Over twenty years after Lily and Nira were raped by the same serial rapist, an unexpected encounter brings them together. Single mother Nira, a reserved television editor, comes across charismatic Lily, a left-wing activist who is helping Palestinians harvest their olives. So intense is the chance meeting, that Nira finds herself digging into her past, stirring up memories, and trying to bridge the gap between the person she once was and the person she has become. Nira becomes increasingly obsessed with her ‘mission’ to find out all she can about the rapist. She discovers that although he behaved violently towards all the women, the press named him the Polite Rapist and described him as “well-mannered” since he forced his victims to spend hours with him, talking to them and raping them in turn. Lily, bound up in a profound crisis in her marriage, tries to prevent the trauma of the rape from surfacing, but it penetrates every part of her life. She rejects Nira’s attempts to befriend her, but no longer has the strength to block out the pain. Her relationships with her son, daughter and husband are strained to the limit, and Lily eventually realizes that she has no option but to confront the cracks in her life. Lily joins forces with Nira, and together the two of them begin a painful yet liberating journey to release the anguish that unwillingly connected them more than twenty years ago. The film refers to an actual serial rapist operating in Tel Aviv, in 1978, and includes televised material and recorded testimonies of women raped by the same man. The mixing of fact with fiction, and the relationships it creates between the traumas of rape and the Israeli routine of military violence, are emotionally powerful and thought-provoking.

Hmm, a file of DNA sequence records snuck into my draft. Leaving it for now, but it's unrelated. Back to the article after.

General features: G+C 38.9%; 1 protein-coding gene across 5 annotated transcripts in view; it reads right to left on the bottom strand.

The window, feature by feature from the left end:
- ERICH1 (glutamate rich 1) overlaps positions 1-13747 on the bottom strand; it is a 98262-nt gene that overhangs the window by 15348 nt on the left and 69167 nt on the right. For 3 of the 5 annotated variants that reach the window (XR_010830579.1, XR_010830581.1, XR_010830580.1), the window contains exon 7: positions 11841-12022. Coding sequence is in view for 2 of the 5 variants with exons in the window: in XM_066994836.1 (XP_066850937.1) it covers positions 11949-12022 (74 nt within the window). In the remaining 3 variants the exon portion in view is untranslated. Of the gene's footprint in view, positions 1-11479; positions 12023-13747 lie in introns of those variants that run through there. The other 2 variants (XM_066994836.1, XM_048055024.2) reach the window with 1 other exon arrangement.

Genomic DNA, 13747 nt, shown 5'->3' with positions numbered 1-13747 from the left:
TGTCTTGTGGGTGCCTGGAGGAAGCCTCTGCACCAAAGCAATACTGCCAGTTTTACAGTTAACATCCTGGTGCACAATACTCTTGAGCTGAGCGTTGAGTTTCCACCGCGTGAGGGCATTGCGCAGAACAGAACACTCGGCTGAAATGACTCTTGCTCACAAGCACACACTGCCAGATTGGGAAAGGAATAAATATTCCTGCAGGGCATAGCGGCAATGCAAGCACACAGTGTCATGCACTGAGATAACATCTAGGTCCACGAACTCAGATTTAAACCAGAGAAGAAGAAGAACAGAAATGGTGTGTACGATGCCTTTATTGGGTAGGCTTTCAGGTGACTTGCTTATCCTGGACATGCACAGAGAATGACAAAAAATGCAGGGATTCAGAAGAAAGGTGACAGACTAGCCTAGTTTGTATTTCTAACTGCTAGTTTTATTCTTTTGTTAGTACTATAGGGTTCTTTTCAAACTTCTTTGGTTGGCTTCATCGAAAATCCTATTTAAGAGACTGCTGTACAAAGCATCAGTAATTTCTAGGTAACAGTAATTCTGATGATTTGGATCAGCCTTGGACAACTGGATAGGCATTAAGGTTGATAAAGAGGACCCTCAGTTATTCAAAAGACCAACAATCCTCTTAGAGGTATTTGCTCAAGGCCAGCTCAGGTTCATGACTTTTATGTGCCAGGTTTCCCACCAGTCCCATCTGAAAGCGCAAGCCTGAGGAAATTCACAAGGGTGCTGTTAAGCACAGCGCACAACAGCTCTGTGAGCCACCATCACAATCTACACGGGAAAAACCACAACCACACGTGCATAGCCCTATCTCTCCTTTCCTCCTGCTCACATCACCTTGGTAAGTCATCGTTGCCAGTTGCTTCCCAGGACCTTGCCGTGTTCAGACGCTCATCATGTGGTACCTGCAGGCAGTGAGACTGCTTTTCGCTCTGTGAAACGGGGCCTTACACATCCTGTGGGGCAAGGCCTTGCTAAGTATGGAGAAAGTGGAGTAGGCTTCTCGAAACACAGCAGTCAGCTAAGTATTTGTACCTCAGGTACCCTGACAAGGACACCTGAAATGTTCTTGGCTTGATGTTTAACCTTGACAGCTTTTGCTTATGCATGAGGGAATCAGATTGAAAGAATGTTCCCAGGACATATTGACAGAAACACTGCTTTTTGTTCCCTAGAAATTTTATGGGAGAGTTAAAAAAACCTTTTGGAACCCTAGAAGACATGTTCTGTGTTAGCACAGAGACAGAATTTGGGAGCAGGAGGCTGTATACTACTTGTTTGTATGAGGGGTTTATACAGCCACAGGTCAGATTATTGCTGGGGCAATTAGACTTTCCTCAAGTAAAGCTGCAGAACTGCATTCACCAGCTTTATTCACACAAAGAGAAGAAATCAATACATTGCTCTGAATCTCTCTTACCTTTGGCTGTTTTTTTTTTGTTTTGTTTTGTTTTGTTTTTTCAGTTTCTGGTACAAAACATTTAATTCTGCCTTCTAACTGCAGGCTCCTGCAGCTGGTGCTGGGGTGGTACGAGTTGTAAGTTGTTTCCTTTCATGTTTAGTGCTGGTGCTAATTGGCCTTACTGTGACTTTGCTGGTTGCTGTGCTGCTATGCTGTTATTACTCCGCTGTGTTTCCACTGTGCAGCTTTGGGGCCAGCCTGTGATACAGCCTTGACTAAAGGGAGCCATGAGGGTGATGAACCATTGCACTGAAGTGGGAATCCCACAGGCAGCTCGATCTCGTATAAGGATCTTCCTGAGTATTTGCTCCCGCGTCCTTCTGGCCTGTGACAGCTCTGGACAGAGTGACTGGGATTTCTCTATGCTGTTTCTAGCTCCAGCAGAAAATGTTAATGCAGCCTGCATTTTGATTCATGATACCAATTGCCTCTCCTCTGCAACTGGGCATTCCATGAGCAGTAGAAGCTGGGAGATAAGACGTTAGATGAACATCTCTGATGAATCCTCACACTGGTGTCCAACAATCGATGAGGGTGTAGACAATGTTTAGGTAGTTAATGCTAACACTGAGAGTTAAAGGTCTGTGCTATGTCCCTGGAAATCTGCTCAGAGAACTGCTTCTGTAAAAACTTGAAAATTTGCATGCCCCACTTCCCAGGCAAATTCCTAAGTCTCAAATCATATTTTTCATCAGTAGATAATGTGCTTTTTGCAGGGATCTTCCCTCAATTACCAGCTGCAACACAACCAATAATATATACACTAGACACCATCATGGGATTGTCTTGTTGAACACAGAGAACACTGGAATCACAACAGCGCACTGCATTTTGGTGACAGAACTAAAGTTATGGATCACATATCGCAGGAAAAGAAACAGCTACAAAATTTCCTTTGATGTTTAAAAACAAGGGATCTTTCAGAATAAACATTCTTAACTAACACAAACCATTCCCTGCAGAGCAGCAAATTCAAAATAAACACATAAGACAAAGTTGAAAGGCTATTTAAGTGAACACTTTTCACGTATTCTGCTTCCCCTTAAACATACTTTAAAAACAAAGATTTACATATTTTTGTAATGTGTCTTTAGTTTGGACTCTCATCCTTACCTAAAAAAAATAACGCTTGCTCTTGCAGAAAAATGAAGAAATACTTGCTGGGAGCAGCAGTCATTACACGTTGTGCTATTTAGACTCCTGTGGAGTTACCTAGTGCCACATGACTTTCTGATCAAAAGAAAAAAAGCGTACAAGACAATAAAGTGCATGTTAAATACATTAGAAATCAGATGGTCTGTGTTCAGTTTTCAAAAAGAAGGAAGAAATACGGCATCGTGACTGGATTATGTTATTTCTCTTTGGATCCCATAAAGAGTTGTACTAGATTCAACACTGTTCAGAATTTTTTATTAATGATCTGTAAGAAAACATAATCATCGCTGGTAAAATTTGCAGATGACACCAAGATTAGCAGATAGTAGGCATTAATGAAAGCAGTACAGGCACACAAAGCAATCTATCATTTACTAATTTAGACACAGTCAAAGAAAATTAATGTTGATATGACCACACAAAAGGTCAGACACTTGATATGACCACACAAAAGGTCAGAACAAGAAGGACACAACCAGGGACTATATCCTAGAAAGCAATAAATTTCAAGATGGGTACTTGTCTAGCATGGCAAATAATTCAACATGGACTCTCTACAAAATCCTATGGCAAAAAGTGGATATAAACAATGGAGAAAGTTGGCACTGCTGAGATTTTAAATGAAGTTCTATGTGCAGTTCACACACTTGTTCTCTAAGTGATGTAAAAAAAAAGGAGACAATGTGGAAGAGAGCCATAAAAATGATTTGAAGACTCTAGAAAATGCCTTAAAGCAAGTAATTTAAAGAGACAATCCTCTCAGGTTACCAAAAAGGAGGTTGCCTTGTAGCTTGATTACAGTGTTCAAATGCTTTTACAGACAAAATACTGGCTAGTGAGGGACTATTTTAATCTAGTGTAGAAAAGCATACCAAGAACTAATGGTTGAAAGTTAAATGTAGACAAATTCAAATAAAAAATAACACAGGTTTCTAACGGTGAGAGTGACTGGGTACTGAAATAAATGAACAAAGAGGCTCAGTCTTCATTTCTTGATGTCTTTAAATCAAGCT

Everything is complicated in Yoni’s life. He’s almost 13, real gifted, but physically undeveloped and struggles daily to grow up before his threatening up-coming Bar Mitzva. He sells homework in order to secretly buy a body building wonder powder, which so far does nothing, he stretches every night with heavy weight tied to his legs and screams with full force in front of the wind to thicken his girlish, unstable voice, that gave him the ridiculous nick name – Helium. His new classmates, a year older and two heads taller, bully him at every chance they get and his parents barely say a word to each other and communicate through him, if at all. As if all this isn’t enough – only a week before the ceremony – his autistic brother, Tomer, 17, hidden for years in a hostel that is now shut down – returns home. This shakes not only Yoni’s life, but the unstable foundation of the entire family.
It is 1991 in the midst of the first Gulf War and Israel is under daily missile attacks. But in the Ohayon family, tragedy has hit in more mundane circumstances as beloved Maurice, one of nine brothers and sisters, has suddenly died. The family gathers for the traditional seven days of mourning (shiva) in which they are not allowed to leave the house. The intensity of this situation is a catalyst for more than just emotional support and communal grief. Jealousy, gossip, long term rivalry and financial problems come to the fore, as each of the siblings is faced with their frustrated ambitions.